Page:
As if having to stand outside of your family home at fifteen and watch as everyone you love inside cries out and burns alive isn’t reason enough to want to die yourself.
I had refused to eat since then and had to be medically forced through a tube surgically placed to feed nutrition into my stomach, but no one expected me to want to die so badly that I would go through the pain of pulling it out myself.
As I languished in the water, arms reached down to drag me from the bathtub.
“Pirouette! Pirouette! Pirouette!”
Mrs. Heather clapped in time to the music as I turned.
She was midway through adding another pirouette to her chanting when my ankle gave out beneath me, and I was spinning and falling at the same time toward the hard dusty floor of the stage.
I must have fainted after having hit the floor, although I hadn’t banged my head or anything, but by the time I came back to, I was in the hospital with a hardened cast set around my foot.
The first thing I noticed was the pretty blue signature written across the cast, which made me fall back onto the bed with laughter.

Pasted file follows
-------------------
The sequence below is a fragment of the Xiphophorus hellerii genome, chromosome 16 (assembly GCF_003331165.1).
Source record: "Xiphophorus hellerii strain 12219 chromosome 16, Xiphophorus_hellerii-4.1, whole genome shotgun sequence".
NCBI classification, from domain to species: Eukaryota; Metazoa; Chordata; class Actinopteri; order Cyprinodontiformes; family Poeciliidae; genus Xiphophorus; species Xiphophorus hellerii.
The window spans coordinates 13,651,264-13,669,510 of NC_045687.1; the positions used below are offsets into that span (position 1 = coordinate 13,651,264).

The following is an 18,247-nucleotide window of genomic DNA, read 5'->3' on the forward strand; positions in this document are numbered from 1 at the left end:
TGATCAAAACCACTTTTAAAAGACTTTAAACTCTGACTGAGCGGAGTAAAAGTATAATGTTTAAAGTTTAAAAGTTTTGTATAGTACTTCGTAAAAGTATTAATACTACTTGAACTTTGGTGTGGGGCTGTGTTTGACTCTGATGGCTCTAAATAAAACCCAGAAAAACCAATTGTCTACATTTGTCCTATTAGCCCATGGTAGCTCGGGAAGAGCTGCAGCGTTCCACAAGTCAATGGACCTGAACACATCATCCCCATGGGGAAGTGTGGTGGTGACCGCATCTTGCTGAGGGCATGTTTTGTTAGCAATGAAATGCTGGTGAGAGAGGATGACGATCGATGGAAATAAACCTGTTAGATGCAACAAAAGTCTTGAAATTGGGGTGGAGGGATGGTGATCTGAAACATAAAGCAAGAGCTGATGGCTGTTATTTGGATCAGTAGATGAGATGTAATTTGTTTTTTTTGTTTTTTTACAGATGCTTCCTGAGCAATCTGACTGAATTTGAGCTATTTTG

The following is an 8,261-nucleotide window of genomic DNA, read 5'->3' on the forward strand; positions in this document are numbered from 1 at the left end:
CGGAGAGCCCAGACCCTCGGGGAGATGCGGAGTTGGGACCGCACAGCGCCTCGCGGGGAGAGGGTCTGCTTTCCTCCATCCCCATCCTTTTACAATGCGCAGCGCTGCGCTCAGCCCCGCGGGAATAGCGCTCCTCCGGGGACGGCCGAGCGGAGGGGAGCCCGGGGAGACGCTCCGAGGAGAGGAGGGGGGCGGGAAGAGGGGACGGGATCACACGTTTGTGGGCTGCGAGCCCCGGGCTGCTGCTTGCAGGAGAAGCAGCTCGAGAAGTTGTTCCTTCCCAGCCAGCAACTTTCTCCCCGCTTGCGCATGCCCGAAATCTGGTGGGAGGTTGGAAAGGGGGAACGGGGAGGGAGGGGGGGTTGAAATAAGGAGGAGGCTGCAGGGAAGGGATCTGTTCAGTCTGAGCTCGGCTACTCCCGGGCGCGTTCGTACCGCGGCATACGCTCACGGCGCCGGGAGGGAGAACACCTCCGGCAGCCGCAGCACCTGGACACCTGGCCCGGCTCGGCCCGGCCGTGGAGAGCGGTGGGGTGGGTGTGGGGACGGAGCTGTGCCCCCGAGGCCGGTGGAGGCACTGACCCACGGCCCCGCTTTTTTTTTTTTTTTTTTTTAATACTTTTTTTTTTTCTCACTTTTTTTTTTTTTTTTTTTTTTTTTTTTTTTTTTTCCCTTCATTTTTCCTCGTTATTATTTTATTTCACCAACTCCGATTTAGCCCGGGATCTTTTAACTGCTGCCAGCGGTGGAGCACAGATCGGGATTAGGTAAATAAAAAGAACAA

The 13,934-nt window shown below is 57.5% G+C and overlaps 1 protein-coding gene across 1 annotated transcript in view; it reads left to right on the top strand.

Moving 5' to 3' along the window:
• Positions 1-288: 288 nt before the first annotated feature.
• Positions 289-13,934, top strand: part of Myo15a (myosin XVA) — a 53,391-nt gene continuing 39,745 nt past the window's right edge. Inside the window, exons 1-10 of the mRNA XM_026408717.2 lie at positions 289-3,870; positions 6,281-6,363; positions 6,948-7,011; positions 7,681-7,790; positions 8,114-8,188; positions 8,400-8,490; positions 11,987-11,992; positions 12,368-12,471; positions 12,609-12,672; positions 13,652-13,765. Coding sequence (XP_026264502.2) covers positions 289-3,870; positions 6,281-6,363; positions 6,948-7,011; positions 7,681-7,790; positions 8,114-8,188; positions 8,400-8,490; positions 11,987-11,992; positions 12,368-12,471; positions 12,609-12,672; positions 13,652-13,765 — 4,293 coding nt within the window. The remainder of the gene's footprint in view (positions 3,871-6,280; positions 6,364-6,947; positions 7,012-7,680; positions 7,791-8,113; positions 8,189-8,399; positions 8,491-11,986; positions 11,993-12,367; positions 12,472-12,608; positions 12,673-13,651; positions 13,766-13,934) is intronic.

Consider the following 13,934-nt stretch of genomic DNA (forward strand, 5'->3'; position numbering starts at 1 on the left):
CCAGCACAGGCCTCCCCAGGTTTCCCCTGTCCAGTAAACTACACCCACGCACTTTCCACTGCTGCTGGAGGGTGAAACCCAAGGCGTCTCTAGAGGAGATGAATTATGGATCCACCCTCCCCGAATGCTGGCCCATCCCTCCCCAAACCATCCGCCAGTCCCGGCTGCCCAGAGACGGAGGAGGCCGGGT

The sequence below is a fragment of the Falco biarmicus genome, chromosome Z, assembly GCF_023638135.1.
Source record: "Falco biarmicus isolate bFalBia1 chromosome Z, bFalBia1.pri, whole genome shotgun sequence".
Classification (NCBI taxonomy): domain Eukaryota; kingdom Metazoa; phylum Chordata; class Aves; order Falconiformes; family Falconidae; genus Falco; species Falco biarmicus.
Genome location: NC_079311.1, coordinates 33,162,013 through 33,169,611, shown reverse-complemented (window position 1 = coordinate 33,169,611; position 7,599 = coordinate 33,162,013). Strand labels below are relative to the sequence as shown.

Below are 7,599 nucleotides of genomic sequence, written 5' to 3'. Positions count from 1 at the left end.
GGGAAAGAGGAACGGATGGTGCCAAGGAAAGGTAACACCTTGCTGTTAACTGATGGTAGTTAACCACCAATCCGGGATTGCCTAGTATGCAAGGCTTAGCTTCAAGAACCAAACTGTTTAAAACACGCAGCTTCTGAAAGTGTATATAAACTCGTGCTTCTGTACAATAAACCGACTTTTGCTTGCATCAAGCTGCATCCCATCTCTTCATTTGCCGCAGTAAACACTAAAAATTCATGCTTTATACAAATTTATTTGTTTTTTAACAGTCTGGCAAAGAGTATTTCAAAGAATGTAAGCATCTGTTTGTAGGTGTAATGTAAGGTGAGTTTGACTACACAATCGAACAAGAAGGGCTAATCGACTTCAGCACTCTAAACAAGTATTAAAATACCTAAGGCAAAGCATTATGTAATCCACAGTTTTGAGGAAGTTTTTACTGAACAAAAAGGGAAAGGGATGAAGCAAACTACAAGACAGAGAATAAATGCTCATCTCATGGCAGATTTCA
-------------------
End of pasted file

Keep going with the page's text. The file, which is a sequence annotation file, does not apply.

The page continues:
People scurried into the room at the sound, mistaking it for crying. They only relaxed when they came all the way over to see my face.
“Micky! You scared us half to death!”
Charlotte—Mrs. Heather’s daughter and one of my only friends— was in the room. Not that I knew how that had occurred, since she was neither there when it happened, nor was she any family of mine.
“Sorry, I thought I had it—”
She jumped in all angry again before I could go on to tell her why it was that I thought I had messed it up. “Not the spinning, stupid! The doctor said you were dehydrated, and there wasn’t enough muscle in your ankle to support your weight!”
I wanted to yell back, to tell her she didn’t have to be so loud and so rude, but even my eyes were lighting up with moisture that burned every time I blinked.
She stopped when the first tear fell to walk closer and wrap her arms around my neck. I squeezed back, but I barely ruffled the fabric of her sweatshirt.
“You need help,” she cried into my hair, then a sad sound, something akin to laughter escaped me, as she added, “Or we’re never going to get to go on that road trip we’ve been promising Sammy all our lives. Got it?”
I noticed Mrs. Heather then, standing just at the foot of the bed with a hand resting on the cast. She had given me so much since the fire. If I could give her, and Charlotte, anything back, it would be this.
“Okay. I will.”